I AM utterly horrified that the Westminster Government is increasing its stockpile of weapons of mass destruction. I am thoroughly ashamed to be in some small part complicit in this moral outrage by the mere fact of paying tax. That the wretched, wicked things will be based in Scotland makes me want to weep.

It says much about the Government that it can’t find the means to properly pay people who keep others alive but it is determined to have the means and more to kill tens of millions of people indiscriminately.

We used to regard leaders who waved their flags around, bolstered up their armed forces far beyond any need, who sought to niggle their neighbours, who repressed the right to protest and who spent inordinate sums on presenting an image far at odds with the truth as despots.

Now it appears we have elected one.

Grant McKechnie, Glasgow.

* IT’S too early to fully comprehend today’s announcement that the UK Government intends to increase the number of Trident warheads from 180 to a “ceiling” of 260 warheads.

However, it is important to understand it is no mere technical adjustment. It is much more than a brazen violation of the Treaty on the Non-Proliferation of Nuclear Weapons of which the UK is a signatory.

This decision will have consequences for what passes as the international architecture of arms control. The United Kingdom officially participates in discussions around nuclear arms verification. How will it be able to do so as it is now Government policy to move away from a stated number of warheads? How can the UK Government, with a straight face, expect other states to embark upon verification processes?

In case any readers still don’t get it, and in particular I am referring to those who advocate a softly-softly approach to a Trident removal timescale, consider this. The “modernisation” of the nuclear arsenal of the United States is to be achieved with increased accuracy and fewer warheads. Meanwhile the “modernisation” of the nuclear arsenal of the United Kingdom is to be achieved with a huge increase in the number of warheads.

Bill Ramsay, Convener SNP CND, Glasgow.


I USED to play rugby many moons ago and, for more years than I care to remember, have enjoyed watching the Six Nations, the World Cup and the like. No more. It has become increasingly farcical; so much so that Sunday’s Scotland v Ireland match ("Hurting Hogg in hurry to put wrongs right", Herald Sport, March 15) will be my last viewing, at least until they radically overhaul the laws and various referees’ interpretations of them.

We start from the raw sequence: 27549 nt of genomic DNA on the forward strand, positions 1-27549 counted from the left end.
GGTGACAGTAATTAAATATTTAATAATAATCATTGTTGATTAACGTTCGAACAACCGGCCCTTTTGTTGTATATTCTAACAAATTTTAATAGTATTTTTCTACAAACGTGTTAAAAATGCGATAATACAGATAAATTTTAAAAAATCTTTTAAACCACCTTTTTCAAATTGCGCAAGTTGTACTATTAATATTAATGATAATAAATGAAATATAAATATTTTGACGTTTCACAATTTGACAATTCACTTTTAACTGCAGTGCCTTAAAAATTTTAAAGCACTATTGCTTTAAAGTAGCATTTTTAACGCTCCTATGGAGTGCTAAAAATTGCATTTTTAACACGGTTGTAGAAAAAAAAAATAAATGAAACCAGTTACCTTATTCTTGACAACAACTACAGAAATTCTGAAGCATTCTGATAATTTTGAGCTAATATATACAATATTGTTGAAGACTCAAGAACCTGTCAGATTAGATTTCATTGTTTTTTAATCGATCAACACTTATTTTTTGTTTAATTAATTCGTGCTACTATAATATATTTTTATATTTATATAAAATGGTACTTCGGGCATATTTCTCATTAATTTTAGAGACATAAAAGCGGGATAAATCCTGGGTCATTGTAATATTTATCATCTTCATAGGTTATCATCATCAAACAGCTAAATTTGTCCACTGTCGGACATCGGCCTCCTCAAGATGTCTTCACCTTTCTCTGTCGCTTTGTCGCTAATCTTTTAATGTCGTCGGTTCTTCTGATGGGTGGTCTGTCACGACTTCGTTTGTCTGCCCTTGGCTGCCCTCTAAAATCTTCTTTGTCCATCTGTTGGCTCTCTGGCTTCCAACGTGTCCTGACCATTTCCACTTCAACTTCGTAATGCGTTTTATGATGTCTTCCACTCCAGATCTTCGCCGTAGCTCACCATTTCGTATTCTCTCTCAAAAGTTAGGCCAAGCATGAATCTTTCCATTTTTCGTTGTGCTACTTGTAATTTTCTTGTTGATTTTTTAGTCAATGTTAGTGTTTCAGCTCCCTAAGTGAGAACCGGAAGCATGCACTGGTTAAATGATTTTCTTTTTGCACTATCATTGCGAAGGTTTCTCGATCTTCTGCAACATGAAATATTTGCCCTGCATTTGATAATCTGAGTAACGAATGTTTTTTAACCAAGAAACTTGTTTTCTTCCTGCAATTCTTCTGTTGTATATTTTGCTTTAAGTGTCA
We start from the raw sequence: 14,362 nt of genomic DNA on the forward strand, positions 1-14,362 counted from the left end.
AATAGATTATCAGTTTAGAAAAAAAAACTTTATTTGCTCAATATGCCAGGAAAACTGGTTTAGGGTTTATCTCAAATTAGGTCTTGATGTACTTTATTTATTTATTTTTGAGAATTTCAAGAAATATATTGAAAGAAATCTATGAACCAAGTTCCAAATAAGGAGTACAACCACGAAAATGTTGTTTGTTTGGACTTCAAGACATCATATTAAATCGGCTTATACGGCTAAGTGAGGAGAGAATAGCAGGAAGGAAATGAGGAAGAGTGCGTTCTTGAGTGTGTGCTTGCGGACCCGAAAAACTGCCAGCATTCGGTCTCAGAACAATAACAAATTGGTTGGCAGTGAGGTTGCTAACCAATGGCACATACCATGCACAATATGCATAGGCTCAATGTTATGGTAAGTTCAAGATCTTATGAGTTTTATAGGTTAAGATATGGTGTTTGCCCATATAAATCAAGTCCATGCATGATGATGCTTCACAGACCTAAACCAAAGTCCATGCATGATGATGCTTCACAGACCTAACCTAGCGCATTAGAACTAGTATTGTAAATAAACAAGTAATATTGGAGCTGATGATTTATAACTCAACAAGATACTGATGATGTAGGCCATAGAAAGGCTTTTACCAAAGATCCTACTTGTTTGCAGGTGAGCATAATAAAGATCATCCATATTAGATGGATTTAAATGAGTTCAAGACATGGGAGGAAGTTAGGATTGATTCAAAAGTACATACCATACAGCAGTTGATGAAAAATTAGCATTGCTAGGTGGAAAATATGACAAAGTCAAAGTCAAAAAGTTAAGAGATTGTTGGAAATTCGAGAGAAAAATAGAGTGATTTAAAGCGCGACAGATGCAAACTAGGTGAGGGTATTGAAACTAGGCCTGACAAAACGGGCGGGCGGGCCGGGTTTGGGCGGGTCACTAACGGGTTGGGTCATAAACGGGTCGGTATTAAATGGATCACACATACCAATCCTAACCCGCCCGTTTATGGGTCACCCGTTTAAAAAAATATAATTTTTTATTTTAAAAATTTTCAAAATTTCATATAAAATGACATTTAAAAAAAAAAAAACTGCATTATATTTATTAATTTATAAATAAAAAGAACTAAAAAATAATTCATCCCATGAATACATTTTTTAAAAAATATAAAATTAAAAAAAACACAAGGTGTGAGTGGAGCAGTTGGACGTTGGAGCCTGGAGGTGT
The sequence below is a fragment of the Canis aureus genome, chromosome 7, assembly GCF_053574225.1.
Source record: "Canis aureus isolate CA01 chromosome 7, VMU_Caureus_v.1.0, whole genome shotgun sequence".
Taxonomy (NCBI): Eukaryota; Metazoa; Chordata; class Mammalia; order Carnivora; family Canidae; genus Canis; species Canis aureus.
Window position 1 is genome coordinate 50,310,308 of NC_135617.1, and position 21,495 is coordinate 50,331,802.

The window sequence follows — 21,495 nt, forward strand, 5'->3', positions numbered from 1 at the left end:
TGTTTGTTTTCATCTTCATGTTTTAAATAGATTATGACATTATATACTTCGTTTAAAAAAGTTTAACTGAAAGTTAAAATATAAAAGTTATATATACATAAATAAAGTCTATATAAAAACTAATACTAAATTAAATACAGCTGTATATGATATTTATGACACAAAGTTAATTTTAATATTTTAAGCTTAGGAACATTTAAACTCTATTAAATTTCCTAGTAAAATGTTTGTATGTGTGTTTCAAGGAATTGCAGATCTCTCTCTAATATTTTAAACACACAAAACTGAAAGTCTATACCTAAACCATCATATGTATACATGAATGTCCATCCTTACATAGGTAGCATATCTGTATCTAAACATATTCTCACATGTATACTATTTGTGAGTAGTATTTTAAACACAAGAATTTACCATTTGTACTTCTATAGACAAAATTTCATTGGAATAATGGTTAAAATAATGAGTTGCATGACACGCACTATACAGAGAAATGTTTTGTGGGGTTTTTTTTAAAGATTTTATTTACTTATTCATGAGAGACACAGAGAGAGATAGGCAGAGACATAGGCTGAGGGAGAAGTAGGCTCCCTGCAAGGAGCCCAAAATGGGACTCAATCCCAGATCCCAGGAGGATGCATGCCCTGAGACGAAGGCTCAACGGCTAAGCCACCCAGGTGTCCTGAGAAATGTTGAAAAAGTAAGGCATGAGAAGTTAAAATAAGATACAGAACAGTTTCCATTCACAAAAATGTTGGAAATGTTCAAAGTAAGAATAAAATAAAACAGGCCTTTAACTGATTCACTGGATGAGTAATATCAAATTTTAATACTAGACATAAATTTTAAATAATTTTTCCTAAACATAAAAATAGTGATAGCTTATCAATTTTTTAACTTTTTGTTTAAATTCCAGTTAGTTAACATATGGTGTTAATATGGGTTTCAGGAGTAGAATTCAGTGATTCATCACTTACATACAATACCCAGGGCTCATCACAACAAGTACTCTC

Games are dominated by scrum penalties, breakdown infringements, mauls that are legalised obstruction, unofficiated offsides and dummy runs by players who are basically obstructing. The actual point of the game, two sides displaying their variety of skills, has become a sideshow. Who wins comes down to the awful talent of "who best plays the referee".

Rugby union in its current form should be renamed “Penalty Interpretation”. I would suggest that, instead of 15 players taking part on each side, each competing nation should consist of 15 officials all of whom, seated in deckchairs on the pitch, are given just over two-and-a-half minutes to explain their interpretation of the laws by use of loudspeakers. The result of the game may then be decided by a panel of adjudicating referees.

Roger Graham, Inverkip.


WILLIE Towers' recollection (Letters, March 13) of his mother’s experience of the Clydebank Blitz on March 13, 1941, reminded me of my own mother’s experience. That day was the first time my mother and father had been on a date. She was returning to Clydebank with my father, who was going on to Dumbarton, after seeing Gone with the Wind at the Gaumont in Sauchiehall Street, when the sirens went off at Yoker Cross, and by the time the bus got to my mother’s stop in Glasgow Road, just beyond Elgin Street, the bombs were already starting to fall.

There are numerous publications about this night, including Dr McPhail’s The Clydebank Blitz, as well the essential source book, “Untold Stories: Remembering Clydebank in Wartime”, a collection of memoirs of survivors, written in the late 1990s. Even that though only gives a glimpse of the horrors of that night – standing in a close, or in an Anderson shelter, listening to bombs falling and exploding from about 9pm till 4am when the “all clear” was sounded.

However, what really brought it home to me was about 40 years after the Blitz, when my mother had come down to Dumbarton to see my wife and me. While we were sitting talking the air raid siren went off (the fire station round the corner used it to summon reserved firemen) and I noticed my mother going a worrying shade of grey. I asked if she was alright and she said: “Yes, I’ll be ok in a minute. It’s when it sneaks up behind you like that, it brings it all back”.

Alasdair Galloway, Dumbarton.

* I WAS interested in Willie Towers' letter on memories of the Clydebank Blitz. March 13, 1941 was also my own mother’s 21st birthday.

She went to the opera with a friend as a celebration but then was so terrified by her first experience of bombs that she ran all the way home. Next morning, although Glasgow had not suffered as much as Clydebank, a bomb had fallen in her street, slicing a tenement in two.

My partner’s mother also experienced bombs for the first time on her 21st birthday, on the opposite side of the war. In her case it was the Hamburg blitz of 1944. She and her parents and sister emerged from two days in a bunker to find everything razed to the horizon, including their own home.

Mary McCabe, Glasgow.